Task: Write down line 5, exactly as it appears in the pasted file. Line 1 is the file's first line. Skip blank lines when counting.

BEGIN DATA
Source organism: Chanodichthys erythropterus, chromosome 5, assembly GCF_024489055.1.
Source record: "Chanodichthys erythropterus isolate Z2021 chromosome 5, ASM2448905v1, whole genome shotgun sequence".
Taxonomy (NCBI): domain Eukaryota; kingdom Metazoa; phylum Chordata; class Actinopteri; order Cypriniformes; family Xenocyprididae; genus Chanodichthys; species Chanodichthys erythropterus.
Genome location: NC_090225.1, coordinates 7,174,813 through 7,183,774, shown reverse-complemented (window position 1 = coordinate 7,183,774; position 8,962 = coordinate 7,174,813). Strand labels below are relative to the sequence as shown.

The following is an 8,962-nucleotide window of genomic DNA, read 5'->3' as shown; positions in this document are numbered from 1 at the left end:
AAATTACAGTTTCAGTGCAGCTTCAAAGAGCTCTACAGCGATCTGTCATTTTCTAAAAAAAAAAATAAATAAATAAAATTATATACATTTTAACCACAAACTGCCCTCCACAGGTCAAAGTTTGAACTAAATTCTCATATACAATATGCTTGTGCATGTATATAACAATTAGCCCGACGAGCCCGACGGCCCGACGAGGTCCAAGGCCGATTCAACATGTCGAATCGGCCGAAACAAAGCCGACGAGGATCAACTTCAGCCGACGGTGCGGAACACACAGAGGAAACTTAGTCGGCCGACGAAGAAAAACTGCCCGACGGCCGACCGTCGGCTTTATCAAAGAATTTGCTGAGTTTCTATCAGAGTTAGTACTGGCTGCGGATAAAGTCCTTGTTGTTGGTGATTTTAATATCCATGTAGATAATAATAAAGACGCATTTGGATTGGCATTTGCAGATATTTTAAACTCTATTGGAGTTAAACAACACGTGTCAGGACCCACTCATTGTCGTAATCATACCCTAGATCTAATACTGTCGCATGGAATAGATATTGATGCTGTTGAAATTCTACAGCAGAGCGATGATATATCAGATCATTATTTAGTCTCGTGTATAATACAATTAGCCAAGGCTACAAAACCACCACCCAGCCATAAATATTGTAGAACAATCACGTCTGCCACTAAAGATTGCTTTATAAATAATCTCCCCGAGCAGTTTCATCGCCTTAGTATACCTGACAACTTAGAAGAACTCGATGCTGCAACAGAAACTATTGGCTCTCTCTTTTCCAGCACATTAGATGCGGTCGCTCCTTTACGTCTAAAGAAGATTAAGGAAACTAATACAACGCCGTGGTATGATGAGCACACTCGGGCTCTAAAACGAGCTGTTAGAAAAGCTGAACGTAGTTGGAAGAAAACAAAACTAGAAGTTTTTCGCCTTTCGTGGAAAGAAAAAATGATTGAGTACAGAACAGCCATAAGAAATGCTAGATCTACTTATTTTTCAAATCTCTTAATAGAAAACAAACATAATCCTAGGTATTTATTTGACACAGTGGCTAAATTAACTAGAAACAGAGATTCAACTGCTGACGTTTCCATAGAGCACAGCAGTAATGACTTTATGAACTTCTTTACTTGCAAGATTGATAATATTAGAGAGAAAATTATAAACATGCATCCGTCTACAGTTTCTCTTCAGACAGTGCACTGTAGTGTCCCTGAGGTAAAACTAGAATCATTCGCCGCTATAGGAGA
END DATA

The following is an 8,962-nucleotide window of genomic DNA, read 5'->3' as shown; positions in this document are numbered from 1 at the left end: